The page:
Mistrust and mental health issues are barriers for homeless vets in Durango

Mistrust and mental health issues are barriers for homeless vets in Durango

At least 120 displaced veterans live in La Plata County

Clockwise veterans Larry Jelinek, Greg Dotson, William Brooks, Butch Crim, Skip Ferguson and John Jerrett hold a meeting Thursday at the La Plata County Veterans Awareness Center. (Jerry McBride/Durango Herald)

According to those who provide support services to veterans in Durango, self-esteem, mental illness and distrust of national society are the greatest obstacles that veterans face when leaving. is about reintegrating into a “normal” way of life. Most of them just want to be left alone.

The La Plata County Veterans Outreach Office is asking for all possible support to continue providing food, clothing, and access to other services to homeless veterans in the area.

The agency confirmed Thursday that it will receive a donation of more than $18,000 for operating expenses, the first such donation since 2018, VOC’s Rockling Scott said.

The donation came from The United Methodist Church’s Summit Church in Durango, said William Brooks, commander of Disabled American Veterans Silver San Juan Chapter #48.

“We’ve been very, very thrifty,” Scott said. “In other words, if we hadn’t gotten this grant, we would only have about six months left to open the doors and we would have had to sell our space.”

Other Brooks board members said the donation was good news.

Rockling Scott, who helps as a driver with transportation services for the La Plata County Veterans Outreach Office, said those interested in helping the organization can call him directly at (970) 317- 5718.

The small center provides clothing and food and can help people access health and treatment services, but community support is sorely lacking and more storage is needed, Brooks said.

The nonprofit Neighbors in Need Alliance, which conducted the La Plata County homelessness count and survey, released in July, determined that at least 400 homeless people live in the county. from La Plata. At least 120 of those people are veterans, according to the VOC.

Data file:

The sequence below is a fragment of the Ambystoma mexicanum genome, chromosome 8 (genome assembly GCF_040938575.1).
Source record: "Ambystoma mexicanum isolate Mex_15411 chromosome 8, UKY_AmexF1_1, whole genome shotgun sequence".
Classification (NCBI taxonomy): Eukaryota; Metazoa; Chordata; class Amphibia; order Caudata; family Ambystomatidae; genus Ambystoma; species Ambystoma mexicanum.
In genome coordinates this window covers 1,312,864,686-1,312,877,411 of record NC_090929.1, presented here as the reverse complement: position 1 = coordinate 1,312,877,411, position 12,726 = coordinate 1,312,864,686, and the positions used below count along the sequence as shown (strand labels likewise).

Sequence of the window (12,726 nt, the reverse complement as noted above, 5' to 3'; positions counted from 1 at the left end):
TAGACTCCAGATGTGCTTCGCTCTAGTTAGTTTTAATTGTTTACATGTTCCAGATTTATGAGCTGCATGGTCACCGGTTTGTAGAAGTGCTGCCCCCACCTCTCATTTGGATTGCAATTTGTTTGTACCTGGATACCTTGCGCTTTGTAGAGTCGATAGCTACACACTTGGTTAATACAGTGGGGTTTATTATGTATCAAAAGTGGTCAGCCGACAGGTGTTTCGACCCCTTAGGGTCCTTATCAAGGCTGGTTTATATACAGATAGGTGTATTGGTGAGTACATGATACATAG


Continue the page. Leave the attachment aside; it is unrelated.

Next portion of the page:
Skip Ferguson, VOC board member, is angry with the city of Durango and La Plata County for the closure of the unmanaged Purple Cliffs camp and lack of action to support the homeless community moved.

But he also says the residents of Purple Cliffs should have taken responsibility for their footprint on the land.

He said someone needed to hold homeless people accountable with weekly checkups. And accessible mental health services, which the VOC board says are lacking in Durango, are critical to supporting the homeless veteran community.

“When you live up there on that mountain and you have manic depression and anxiety disorders, there’s only one place you go and that’s down there,” Brooks said.

Veteran William Brooks, commanding officer of Disabled American Veterans Silver San Juan Chapter #48, speaks during a meeting Thursday at the La Plata County Veterans Outreach Center. (Jerry McBride/Durango Herald)

Veteran John Jerrett speaks during a meeting Thursday at the La Plata County Veterans Outreach Center. (Jerry McBride/Durango Herald)

Brooks said there was a “line of demarcation” between allowing and helping someone who distrusts society and prefers the streets.

“They may have a plethora of needs, but what will motivate them to move forward into something functional or at least get their lives back together – maybe it’s not staying in Durango,” did he declare.

Brooks was homeless in 2014 and said “it was a very difficult time”.

He said that you have to find self-esteem to finally find accommodation.

“We have guys who have been down, down, down, down,” he said. “They were disappointed. They failed, whatever. They are disappointed with the system. And they’ve lost faith in all of that, and then they start to lose faith in themselves.

Skip said the VA office was understaffed and lacked adequate funding.

David, a homeless Persian Gulf War veteran who declined to release his last name, said many homeless Durango veterans served in Afghanistan.

“They still have itchy skin,” he said.

“The easiest way to explain it is that I’m not really a good guy,” he said. “But I knew a guy who read the Bible every day. It was shattered. A guy who had a family and children, he will never be well put together. It took me 10 years to get over it. »

He said veterans are too often treated with pills instead of therapy or other mental health services.

“An NFL football player earns as much as he spends on education in a state,” he said. “You can pay this guy $40 million but you can’t get books or a lead-free building or pay your teachers or anything?” But he needs a raise and we need to get 10 more? »

Brooks said it was difficult for members of the homeless community to access professional mental health care.

For the La Plata County Veterans Awareness Center, the agency could use more coats, Scott said.

Coats, pants, boots, sleeping bags and non-perishable food items are all welcome at the VOC — but please, no more toothpaste — David said.

Williams and Scott also said the donated coats were in dire need. Additionally, the VOC is looking for someone who is willing to donate a small storage unit to keep supplies, including crutches and wheelchairs, in order to collect more items to lend to those in need. .


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